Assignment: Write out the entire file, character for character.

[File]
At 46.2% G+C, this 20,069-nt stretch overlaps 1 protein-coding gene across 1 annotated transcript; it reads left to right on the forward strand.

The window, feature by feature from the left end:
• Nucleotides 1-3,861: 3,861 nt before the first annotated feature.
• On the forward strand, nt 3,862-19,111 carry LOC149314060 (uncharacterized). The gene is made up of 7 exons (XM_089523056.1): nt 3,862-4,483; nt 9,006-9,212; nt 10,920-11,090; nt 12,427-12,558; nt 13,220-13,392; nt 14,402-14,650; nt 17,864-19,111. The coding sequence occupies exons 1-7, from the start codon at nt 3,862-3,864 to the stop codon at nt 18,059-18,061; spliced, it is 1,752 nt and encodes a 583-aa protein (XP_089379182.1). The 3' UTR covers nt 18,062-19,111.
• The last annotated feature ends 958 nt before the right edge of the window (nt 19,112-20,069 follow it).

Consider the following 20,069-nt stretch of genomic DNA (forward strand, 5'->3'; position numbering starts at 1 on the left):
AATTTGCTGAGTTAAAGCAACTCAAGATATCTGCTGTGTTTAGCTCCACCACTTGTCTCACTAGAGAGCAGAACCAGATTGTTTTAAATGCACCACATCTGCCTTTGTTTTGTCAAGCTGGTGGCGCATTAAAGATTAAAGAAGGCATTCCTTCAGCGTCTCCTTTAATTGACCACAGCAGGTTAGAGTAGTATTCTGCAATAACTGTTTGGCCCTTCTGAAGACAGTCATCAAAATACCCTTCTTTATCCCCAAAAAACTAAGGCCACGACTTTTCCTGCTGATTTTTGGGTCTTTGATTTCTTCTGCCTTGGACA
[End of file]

At 46.2% G+C, this 20,069-nt stretch overlaps 1 protein-coding gene across 1 annotated transcript; it reads left to right on the forward strand.

The window, feature by feature from the left end:
• Nucleotides 1-3,861: 3,861 nt before the first annotated feature.
• On the forward strand, nt 3,862-19,111 carry LOC149314060 (uncharacterized). The gene is made up of 7 exons (XM_089523056.1): nt 3,862-4,483; nt 9,006-9,212; nt 10,920-11,090; nt 12,427-12,558; nt 13,220-13,392; nt 14,402-14,650; nt 17,864-19,111. The coding sequence occupies exons 1-7, from the start codon at nt 3,862-3,864 to the stop codon at nt 18,059-18,061; spliced, it is 1,752 nt and encodes a 583-aa protein (XP_089379182.1). The 3' UTR covers nt 18,062-19,111.
• The last annotated feature ends 958 nt before the right edge of the window (nt 19,112-20,069 follow it).

Consider the following 20,069-nt stretch of genomic DNA (forward strand, 5'->3'; position numbering starts at 1 on the left):
AATTTGCTGAGTTAAAGCAACTCAAGATATCTGCTGTGTTTAGCTCCACCACTTGTCTCACTAGAGAGCAGAACCAGATTGTTTTAAATGCACCACATCTGCCTTTGTTTTGTCAAGCTGGTGGCGCATTAAAGATTAAAGAAGGCATTCCTTCAGCGTCTCCTTTAATTGACCACAGCAGGTTAGAGTAGTATTCTGCAATAACTGTTTGGCCCTTCTGAAGACAGTCATCAAAATACCCTTCTTTATCCCCAAAAAACTAAGGCCACGACTTTTCCTGCTGATTTTTGGGTCTTTGATTTCTTCTGCCTTGGACA